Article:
Heritage Gateways

Official Sesquicentennial K-12 Education Project
sponsored by the Utah State Board of Education, the BYU-Public School Partnership and the Utah Education Network

Wendy Westergard Journals

July 12, 1997

Location: Bear River - 63 miles left, Wyoming - (6 rods wide, 2 feet deep. Swift current - clear and cold water; plenty of timber and grass. Altitude at ford, 6,836 feet.) - [Nine more miles and Brigham Young became sick with tick fever on July 12.] 950 1/4 miles from Winter Quarters.

Summary: Hypothermia.

Journal entry: We travelled who knows, but it was a short day. We only went until lunch. It started out to be a brisk morning and soon turned fridgid. I was in the back of the Winona with John Cornell because we were very tired. It didn't work very well, but I soon did rest.

It started to rain maybe an hour after we had headed out and then the wind picked up more than it already was. Most of us were not prepared for this type of weather. We though we had left this kind of weather back in Nebraska in April and May. Luckily I was prepared this day. I had brought my winter coat, my tarp and a jacket. The canvas of the wagon we were in leaked like a sieve. There are holes all over the place. Also in addition to this the fabric is not woven as tightly as it once was so that makes it not waterproof at all. In fact it hardly makes a difference at all. It is anything but water tight.

We threw my tarp over us and this helped to protect us from the rain. It also helped to keep the wind chill factor down. Soon Bob Lowe came to the back of the wagon belting a question asking who was in the back of the wagon. We answered that there was only two of us. Actually Paul had joined us in the back because he was still driving the wagon but shelter from the pelting rain and he drove the team.

Bob brought Donna who was freezing to join us. When she came in through the back I knew what was up. She was crying she was so cold. She was cold, wet and frozen. She looked like a soggy rag-a-muffin. I gave her my winter coast. She was so cold that she couldn't even put it on. I helped her get her windbreaker off and put the coat on her. She still wasn't warm enough. I knew she had a case of hypothermia. I still do not know how bad of a case she had. This still wasn't enough. I knew if I got her hands warm it would make a difference. I knew we had to do body heat. I unbuttoned the lower half of my dress and put her hand on my stomach. She couldn't even feel anything. Soon they started to hurt and ache because they were getting warm. She said that it felt like she had knives going into her hands because they were getting warm. We then got her in the middle and got her warm by our warmth permeatting through our clothes.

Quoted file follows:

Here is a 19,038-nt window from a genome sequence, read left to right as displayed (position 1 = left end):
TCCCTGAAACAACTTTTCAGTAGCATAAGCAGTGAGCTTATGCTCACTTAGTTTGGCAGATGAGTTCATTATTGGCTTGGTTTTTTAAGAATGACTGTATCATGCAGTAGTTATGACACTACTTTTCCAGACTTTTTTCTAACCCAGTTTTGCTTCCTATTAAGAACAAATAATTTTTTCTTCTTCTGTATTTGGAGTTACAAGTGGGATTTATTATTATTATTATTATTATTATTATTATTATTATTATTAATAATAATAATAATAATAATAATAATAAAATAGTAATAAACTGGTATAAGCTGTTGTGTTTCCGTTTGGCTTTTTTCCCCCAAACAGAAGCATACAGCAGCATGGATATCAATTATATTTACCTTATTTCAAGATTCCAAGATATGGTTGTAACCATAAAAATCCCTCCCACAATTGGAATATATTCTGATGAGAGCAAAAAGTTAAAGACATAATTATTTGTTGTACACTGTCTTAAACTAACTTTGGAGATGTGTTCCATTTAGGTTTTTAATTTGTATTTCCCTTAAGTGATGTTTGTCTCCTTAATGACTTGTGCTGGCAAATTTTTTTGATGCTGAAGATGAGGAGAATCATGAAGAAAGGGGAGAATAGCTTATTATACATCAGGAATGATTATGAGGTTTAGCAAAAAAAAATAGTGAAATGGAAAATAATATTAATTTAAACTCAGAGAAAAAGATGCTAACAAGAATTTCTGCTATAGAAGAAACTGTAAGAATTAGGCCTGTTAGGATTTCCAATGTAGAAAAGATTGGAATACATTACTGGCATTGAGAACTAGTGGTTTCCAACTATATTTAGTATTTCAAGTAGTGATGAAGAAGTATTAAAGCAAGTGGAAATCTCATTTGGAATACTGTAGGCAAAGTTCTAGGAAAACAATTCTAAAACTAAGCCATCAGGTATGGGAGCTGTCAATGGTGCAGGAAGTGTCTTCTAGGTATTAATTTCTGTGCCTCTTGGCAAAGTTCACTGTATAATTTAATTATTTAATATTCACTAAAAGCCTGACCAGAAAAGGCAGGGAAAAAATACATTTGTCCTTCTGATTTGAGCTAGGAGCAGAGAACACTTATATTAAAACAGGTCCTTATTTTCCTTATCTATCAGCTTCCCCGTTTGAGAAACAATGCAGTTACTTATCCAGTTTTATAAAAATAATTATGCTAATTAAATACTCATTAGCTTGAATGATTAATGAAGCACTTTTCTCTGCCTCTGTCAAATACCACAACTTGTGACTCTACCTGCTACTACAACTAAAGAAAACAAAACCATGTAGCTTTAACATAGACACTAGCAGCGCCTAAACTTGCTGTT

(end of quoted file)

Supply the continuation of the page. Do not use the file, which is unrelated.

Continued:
Soon after getting her warm enough we had a potty stop. I had to go to the bathroom really bad. After I came out of the pots I saw Ben. I asked how he was doing he said that he was freezing. I knew then that he had hypothermia as well. I went and asked for something for him to wear from Paul. Paul gave him one of his coats and a wool hat. Ben had been riding a horse so he got the full thing of it. I had to strip him of his coat because he was too cold to do it for himself. I put the new dry coat on him and hat. He was grateful. I made him get on the wagon. He told me later this evening that he was glad that I made him get on the wagon because He had a bad case of hypothermia. People on the wagon he rode in recognized that the new coat and hat was not enough and they had him strip out his clothes and they gave him some of the clothes that thy had been wearing. A while later he was doing much better. Donna got out and got into a car to go into camp early. She didn't want to sit in the back of a wagon freezing or cold and bored.

Later we passed the walkers. As we passed them I shouted out and asked them if they needed anything. All some of them said they needed was gloves. We didn't have them so we gave them a pair of socks instead.

After we passed the walkers I decided to get out and walk because I was cold. It was only 4-6 miles into camp. It was a beautiful walk. There was lush foothills all around with sagebrush and grass. That lovely grass. It help lift our spirits.

We got into camp and were given hot chocolate by someone. Heaven on earth. Warm pur cold bones up. Thank heaven for wonderful people. I never did think that I would be thinking of hot chocolate in July.

We got a paper telling us where the laundromat, rodeo, food, and recreation center was in Evanston. We went swimming and got a shower for a dollar. It was heaven. It wasn't for very long, but it felt wonderful.

After swimming, Nathan dropped me off at the laundromat. I ate dinner at Smiths. After that we went to the Evanston rodeo. I'd never been to a rodeo before. I'd only seen 8 seconds before. That was all I thought about as I watched these cowboys race around and bucked in the arena. I didn't understand all of the rules so I kept asking the Whitakers who were sitting in front of me questions about what was going on. They were very helpful in telling me what I needed to know. I hope they know how appreciative I was for them telling me what the rules were for roping calves and bareback bucking horses. The only thing that I couldn't understand was how they could walk after they had gotten bucked around so much. Everything I've seen of guys would indicate that they are intense pain after being slammed so much.

My family is coming out tomorrow. I am so excited to see them. I haven't seen them since I left, with the exception of my parents. I miss them so much. It means so much for them to come out.